Downe's final warrant purchases occurred after he attended two board meetings on July 7 and 10 where nonpublic developments at Kidde were discussed. PX 8, 10. He then purchased additional warrants for himself and others between July 21 and July 24. PX 65, 66. Kidde's merger with Hanson was announced on August 5.

 Applying the standard of Rule 50(b), there is neither an "utter lack of evidence" that Downe possessed inside information, nor does the evidence compel the conclusion that he did not possess such information. Rather, the evidence showed that Downe was a close friend of Sullivan and was a Director of Kidde, had contact with Sullivan at crucial times during the takeover period, and purchased large amounts of warrants at considerable expense and risk to himself either immediately or soon after his contact with Sullivan. This evidence permitted the jury to conclude that Downe possessed inside information.

 B. Warde's Trading of Kidde Warrants

 Circumstantial evidence also supports an entirely reasonable finding that Downe relayed the information he gained from Sullivan to Warde. Warde testified that he first became interested in Kidde in late April or early May 1987. Tr. 294-302. Despite his broker's alleged recommendations to do so, and the fact that the price and trading volume of Kidde were rising, factors which normally lead him to invest, Warde did not purchase Kidde warrants at that time. Tr. 275-85, 301. Instead, Warde made his first purchases of Kidde warrants only after speaking with Downe on the evening of June 28, the day that Sullivan met with Bear Stearns and visited with Downe. Both Downe and Warde then purchased significant amounts of Kidde warrants on June 29. Similarly, Downe met with Warde in Sun Valley on the weekend that Sullivan was contacting Directors about recent takeover developments, immediately preceding the July 7 public announcement. Both Downe and Warde purchased significant amounts of Kidde warrants the following Monday. Tr. 188-90, 354-59, PX 59. Warde also opened an account in his wife's name to purchase $ 53,000 worth of warrants in her name. Tr. 368-71. On Tuesday July 7, Warde purchased additional warrants just prior to Kidde's public announcement. PX 59. This chain of events provides circumstantial evidence that information from Downe prompted Warde's trades.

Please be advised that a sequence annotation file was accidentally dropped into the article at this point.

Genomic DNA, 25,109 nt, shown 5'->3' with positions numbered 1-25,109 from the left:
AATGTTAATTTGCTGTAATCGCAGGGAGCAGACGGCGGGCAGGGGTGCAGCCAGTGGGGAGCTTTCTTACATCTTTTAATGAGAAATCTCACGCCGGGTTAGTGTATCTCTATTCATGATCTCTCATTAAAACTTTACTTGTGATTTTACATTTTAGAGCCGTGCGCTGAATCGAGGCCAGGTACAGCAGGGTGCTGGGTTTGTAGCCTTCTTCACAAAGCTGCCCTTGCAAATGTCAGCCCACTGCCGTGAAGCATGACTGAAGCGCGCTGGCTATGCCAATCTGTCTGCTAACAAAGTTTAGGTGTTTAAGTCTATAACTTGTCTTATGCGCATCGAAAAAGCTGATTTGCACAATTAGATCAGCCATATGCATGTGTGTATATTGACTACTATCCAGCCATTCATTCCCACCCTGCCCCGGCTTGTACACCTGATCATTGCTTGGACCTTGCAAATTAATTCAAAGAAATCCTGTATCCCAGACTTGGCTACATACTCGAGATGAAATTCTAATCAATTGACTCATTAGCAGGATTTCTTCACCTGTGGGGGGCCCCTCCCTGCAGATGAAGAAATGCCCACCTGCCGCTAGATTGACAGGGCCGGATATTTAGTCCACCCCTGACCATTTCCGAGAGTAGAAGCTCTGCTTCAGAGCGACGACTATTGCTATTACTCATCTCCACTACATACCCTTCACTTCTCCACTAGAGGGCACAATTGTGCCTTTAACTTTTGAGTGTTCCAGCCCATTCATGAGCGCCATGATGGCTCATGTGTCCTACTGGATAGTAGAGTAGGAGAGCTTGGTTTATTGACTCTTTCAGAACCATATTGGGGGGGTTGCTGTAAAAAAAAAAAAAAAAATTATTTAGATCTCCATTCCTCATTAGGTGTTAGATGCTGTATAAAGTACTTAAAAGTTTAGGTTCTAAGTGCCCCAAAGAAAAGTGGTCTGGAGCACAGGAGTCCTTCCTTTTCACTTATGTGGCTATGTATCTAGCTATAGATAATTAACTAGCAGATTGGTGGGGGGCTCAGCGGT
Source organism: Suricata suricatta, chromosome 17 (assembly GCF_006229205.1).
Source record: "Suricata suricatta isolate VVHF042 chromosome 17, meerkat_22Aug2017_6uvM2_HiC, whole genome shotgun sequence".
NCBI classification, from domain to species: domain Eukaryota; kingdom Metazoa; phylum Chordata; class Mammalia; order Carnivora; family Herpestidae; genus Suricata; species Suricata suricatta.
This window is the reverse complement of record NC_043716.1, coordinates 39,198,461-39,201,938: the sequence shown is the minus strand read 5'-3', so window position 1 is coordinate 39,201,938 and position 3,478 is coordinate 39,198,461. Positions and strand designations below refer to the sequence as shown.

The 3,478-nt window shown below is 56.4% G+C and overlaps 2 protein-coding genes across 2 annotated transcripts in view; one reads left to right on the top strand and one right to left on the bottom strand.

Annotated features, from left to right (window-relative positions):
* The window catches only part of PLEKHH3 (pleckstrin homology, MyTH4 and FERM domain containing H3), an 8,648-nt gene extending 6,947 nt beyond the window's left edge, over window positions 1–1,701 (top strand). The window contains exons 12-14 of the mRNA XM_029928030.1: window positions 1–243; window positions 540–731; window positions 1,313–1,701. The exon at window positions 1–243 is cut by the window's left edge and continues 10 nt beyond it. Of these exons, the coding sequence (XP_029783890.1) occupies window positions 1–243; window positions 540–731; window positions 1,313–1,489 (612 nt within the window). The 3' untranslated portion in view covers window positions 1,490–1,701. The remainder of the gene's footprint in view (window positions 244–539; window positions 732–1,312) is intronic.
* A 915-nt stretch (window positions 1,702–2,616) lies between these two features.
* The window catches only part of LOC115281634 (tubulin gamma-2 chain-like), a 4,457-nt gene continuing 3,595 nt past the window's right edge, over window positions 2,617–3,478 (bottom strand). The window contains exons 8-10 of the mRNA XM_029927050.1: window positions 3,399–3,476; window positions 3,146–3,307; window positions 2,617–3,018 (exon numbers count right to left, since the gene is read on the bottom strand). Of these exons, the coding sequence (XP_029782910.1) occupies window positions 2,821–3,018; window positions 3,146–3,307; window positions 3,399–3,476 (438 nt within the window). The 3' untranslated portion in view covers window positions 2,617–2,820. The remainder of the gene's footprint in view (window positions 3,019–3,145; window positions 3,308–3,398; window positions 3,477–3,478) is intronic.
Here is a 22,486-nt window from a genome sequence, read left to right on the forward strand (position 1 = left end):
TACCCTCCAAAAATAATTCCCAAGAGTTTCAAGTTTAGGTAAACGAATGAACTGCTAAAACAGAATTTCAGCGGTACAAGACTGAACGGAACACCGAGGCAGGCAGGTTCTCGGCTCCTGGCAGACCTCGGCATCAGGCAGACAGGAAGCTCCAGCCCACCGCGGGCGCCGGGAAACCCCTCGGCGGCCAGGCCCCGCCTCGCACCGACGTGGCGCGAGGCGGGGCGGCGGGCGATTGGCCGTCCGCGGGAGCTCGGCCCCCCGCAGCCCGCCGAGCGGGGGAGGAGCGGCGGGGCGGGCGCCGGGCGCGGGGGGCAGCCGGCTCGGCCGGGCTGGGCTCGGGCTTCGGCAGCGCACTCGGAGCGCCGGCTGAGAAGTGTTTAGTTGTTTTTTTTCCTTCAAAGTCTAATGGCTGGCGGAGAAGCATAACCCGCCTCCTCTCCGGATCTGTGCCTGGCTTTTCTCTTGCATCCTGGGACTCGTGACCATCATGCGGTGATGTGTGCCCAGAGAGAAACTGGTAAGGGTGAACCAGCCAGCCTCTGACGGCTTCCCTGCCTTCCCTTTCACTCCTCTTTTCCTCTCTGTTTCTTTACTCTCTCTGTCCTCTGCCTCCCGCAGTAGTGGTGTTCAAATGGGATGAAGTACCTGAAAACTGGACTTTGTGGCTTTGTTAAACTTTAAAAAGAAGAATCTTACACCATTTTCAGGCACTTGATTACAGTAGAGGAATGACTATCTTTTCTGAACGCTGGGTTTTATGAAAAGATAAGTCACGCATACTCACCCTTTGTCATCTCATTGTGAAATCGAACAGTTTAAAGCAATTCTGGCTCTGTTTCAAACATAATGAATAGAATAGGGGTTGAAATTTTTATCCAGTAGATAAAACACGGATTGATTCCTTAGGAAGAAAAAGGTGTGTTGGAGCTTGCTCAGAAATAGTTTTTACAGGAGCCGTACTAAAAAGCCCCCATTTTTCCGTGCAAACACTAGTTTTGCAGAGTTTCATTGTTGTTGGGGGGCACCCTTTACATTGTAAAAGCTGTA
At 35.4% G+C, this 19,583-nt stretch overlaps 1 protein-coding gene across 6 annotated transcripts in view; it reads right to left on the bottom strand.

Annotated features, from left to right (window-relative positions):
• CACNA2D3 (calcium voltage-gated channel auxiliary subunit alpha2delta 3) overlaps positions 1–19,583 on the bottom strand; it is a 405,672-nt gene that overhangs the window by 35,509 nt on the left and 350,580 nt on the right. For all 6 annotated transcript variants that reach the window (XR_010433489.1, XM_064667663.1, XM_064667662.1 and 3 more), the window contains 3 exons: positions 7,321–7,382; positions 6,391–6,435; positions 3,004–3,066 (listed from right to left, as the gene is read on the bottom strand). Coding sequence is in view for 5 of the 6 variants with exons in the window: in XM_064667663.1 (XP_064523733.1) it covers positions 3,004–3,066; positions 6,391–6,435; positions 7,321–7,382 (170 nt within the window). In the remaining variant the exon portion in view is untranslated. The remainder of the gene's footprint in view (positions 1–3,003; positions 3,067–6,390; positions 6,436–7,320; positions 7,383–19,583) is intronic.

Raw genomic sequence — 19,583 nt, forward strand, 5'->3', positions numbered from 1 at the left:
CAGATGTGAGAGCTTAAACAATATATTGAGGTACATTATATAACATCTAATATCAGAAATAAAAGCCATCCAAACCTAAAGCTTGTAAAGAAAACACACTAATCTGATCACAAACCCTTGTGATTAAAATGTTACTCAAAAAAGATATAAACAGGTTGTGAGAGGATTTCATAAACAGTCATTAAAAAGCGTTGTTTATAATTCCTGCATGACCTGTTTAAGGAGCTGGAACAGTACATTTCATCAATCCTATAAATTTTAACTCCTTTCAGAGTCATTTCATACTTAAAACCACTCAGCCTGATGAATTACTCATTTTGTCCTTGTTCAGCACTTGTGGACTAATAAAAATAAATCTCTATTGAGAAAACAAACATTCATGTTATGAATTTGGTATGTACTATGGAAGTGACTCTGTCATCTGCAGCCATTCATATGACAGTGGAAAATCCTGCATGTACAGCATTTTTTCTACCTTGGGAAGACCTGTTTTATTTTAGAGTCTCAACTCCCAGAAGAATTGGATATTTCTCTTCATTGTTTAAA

Warde made a final purchase of Kidde warrants on July 20. These purchases coincided with a telephone call between Warde and Downe on that date. Tr. 365. Warde paid approximately $ 200,000 for an additional 9,000 warrants, taking a $ 197,000 "advance" from his broker to finance the transaction, although it was not his practice to borrow money to purchase securities. Tr. 365-67. Downe also purchased warrants the following day. *fn3" Warde also recommended that Gregory Warde purchase more Kidde warrants, which he did on July 21. Tr. 477-78. Although the evidence that Downe passed additional non-public information to Warde prior to the July 20 purchases is weaker than with respect to his prior warrant purchases, a pattern clearly exists. Downe receives information, Downe and Warde speak, and Warde and Downe both purchase warrants in tandem. Moreover, Warde did not purchase warrants in the interim before Downe's call.